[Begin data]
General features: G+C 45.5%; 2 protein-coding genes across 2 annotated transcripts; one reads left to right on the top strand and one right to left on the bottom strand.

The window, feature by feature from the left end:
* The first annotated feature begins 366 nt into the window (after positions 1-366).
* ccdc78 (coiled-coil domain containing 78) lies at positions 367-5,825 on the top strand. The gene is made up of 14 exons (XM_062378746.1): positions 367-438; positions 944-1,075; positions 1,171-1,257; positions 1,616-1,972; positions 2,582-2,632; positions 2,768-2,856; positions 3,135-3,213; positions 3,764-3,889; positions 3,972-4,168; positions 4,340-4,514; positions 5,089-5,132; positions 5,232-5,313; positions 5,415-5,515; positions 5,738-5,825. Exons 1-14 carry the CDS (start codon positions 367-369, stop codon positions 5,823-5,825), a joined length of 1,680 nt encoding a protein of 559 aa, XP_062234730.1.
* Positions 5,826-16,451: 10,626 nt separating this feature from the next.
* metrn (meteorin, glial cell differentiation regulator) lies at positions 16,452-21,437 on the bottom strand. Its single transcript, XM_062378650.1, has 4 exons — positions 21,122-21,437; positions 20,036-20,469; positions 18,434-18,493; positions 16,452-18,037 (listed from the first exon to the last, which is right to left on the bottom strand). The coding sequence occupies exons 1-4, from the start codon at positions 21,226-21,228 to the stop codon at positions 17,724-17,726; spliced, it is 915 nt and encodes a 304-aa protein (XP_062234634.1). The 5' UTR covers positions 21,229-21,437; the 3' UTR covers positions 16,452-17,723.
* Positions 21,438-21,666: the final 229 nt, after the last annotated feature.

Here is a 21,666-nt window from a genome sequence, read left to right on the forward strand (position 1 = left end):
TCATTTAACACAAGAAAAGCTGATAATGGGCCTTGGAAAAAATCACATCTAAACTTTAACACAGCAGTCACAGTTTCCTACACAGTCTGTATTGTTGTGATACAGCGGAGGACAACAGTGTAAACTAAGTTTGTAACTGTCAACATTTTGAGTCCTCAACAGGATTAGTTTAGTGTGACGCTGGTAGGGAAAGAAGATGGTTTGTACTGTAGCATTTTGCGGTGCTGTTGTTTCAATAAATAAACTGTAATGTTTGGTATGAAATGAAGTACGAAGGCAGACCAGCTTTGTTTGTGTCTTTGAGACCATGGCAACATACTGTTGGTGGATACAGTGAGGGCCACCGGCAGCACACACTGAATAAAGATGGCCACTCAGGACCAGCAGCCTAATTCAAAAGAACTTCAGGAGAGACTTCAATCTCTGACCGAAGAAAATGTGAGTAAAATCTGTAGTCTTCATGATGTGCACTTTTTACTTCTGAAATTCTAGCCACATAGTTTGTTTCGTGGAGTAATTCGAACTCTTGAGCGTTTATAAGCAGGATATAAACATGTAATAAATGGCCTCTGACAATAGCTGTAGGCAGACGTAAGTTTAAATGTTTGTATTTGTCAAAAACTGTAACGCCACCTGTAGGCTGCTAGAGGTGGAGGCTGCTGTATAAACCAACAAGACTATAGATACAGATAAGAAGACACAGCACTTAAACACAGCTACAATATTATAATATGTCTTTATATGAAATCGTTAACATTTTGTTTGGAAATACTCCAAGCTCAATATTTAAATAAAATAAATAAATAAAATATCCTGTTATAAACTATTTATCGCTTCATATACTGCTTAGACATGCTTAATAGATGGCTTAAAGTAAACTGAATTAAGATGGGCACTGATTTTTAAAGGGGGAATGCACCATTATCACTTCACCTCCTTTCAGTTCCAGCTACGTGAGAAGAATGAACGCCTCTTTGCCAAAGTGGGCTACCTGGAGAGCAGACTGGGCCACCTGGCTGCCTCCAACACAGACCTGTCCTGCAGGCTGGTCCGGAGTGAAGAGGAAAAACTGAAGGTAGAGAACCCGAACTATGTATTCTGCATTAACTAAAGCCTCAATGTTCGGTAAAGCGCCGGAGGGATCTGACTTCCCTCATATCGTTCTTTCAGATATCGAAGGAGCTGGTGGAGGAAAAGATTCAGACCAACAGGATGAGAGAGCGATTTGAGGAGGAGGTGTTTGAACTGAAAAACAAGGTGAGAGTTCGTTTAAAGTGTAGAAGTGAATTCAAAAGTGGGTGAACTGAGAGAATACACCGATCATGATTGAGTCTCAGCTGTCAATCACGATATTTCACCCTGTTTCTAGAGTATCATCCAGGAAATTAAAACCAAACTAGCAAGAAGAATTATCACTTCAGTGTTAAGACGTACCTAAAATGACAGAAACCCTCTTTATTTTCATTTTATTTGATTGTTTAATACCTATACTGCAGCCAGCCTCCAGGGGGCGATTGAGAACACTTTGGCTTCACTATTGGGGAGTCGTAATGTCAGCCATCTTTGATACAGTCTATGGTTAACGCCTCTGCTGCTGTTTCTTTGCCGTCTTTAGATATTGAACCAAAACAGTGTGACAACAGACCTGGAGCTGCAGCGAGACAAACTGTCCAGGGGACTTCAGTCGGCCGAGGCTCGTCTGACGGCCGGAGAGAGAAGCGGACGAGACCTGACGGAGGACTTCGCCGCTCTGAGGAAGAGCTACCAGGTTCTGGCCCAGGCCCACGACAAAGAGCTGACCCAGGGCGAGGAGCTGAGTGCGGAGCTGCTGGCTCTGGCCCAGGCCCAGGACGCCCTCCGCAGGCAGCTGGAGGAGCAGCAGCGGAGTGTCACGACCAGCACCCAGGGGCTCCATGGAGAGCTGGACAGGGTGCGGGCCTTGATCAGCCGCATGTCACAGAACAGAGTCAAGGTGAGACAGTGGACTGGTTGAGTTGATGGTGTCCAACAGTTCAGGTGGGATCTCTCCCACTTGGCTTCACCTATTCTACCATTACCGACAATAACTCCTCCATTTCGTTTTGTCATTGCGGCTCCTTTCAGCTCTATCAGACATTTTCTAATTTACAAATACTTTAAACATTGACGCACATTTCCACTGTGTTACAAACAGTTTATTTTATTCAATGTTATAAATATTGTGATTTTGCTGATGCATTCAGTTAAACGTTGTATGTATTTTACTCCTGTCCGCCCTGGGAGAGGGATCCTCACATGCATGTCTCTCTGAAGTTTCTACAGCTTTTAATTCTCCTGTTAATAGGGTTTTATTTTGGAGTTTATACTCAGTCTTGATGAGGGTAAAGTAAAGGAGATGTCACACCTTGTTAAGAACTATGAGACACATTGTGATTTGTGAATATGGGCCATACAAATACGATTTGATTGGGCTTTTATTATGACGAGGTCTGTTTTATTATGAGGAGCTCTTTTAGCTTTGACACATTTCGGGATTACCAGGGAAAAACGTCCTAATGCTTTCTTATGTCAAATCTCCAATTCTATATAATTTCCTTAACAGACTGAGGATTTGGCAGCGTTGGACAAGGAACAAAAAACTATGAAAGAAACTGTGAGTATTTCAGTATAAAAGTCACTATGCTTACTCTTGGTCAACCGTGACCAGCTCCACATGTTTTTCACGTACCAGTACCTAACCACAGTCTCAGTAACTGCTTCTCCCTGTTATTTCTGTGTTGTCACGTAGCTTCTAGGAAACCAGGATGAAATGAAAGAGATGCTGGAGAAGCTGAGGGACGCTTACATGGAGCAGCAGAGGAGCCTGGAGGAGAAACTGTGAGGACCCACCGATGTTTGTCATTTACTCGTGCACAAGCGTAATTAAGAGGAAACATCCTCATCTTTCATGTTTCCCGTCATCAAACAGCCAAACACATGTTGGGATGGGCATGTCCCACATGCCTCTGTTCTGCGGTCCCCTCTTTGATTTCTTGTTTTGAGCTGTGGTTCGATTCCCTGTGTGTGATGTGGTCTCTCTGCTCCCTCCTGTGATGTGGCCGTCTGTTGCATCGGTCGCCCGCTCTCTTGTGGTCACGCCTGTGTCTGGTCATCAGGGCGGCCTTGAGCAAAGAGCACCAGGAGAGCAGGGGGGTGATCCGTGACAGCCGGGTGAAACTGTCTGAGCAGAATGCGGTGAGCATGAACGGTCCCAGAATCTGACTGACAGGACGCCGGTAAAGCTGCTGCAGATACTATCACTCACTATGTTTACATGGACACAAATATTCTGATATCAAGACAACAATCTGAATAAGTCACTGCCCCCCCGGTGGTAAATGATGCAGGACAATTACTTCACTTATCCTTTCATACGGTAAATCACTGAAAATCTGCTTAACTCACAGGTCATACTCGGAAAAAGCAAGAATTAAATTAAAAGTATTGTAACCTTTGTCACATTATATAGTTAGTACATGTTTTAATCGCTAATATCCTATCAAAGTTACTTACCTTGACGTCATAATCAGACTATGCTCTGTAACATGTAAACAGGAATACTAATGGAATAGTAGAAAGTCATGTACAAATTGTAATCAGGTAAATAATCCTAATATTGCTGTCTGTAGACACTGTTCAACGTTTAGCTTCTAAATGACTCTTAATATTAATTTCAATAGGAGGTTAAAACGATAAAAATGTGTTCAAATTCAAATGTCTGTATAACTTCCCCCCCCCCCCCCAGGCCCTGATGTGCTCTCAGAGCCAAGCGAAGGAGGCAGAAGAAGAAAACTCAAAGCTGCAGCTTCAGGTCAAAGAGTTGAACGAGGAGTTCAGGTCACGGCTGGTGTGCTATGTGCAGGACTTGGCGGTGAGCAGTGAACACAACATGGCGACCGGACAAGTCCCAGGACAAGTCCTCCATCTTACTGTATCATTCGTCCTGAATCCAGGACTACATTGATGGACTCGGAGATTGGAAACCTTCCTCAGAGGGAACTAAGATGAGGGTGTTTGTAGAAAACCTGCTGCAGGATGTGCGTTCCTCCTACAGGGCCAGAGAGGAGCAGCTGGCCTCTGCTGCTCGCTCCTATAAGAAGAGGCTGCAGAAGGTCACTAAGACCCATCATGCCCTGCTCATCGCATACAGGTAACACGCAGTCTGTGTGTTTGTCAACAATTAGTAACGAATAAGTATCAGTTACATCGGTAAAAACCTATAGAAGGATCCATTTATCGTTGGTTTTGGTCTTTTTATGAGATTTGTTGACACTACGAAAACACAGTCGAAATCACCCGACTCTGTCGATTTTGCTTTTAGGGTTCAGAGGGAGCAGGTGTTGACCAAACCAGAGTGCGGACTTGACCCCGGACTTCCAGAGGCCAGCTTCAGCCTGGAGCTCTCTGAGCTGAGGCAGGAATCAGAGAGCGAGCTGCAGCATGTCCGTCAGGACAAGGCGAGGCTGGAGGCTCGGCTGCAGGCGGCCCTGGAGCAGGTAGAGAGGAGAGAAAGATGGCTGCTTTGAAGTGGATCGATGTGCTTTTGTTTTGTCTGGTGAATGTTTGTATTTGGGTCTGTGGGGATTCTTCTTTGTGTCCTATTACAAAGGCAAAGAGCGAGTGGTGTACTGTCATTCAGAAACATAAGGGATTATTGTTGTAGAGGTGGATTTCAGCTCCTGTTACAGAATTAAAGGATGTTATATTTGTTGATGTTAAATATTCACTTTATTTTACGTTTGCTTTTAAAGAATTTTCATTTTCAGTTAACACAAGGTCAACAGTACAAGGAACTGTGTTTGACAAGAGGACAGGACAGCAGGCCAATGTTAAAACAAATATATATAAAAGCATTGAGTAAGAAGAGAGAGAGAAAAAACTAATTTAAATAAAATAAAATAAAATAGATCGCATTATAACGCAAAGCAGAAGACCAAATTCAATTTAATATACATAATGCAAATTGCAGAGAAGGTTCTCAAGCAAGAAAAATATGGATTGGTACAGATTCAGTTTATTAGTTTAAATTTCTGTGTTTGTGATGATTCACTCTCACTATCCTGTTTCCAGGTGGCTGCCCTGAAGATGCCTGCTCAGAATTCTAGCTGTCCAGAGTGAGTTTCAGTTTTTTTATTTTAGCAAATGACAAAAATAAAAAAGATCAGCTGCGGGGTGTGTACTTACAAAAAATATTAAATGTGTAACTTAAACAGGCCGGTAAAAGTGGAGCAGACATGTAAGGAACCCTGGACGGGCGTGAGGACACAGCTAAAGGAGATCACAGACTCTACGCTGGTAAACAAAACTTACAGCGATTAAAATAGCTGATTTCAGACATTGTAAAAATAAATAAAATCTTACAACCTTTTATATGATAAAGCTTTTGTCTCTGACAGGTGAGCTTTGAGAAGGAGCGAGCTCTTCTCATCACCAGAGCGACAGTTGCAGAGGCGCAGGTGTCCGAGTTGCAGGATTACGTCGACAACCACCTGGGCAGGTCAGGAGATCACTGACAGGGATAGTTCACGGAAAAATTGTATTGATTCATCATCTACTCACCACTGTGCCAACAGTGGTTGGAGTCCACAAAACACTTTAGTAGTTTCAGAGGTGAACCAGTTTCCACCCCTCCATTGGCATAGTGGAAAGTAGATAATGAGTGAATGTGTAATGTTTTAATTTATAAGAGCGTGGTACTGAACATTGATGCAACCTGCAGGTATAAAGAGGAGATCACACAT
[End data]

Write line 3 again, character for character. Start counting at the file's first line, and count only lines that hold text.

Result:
* The first annotated feature begins 366 nt into the window (after positions 1-366).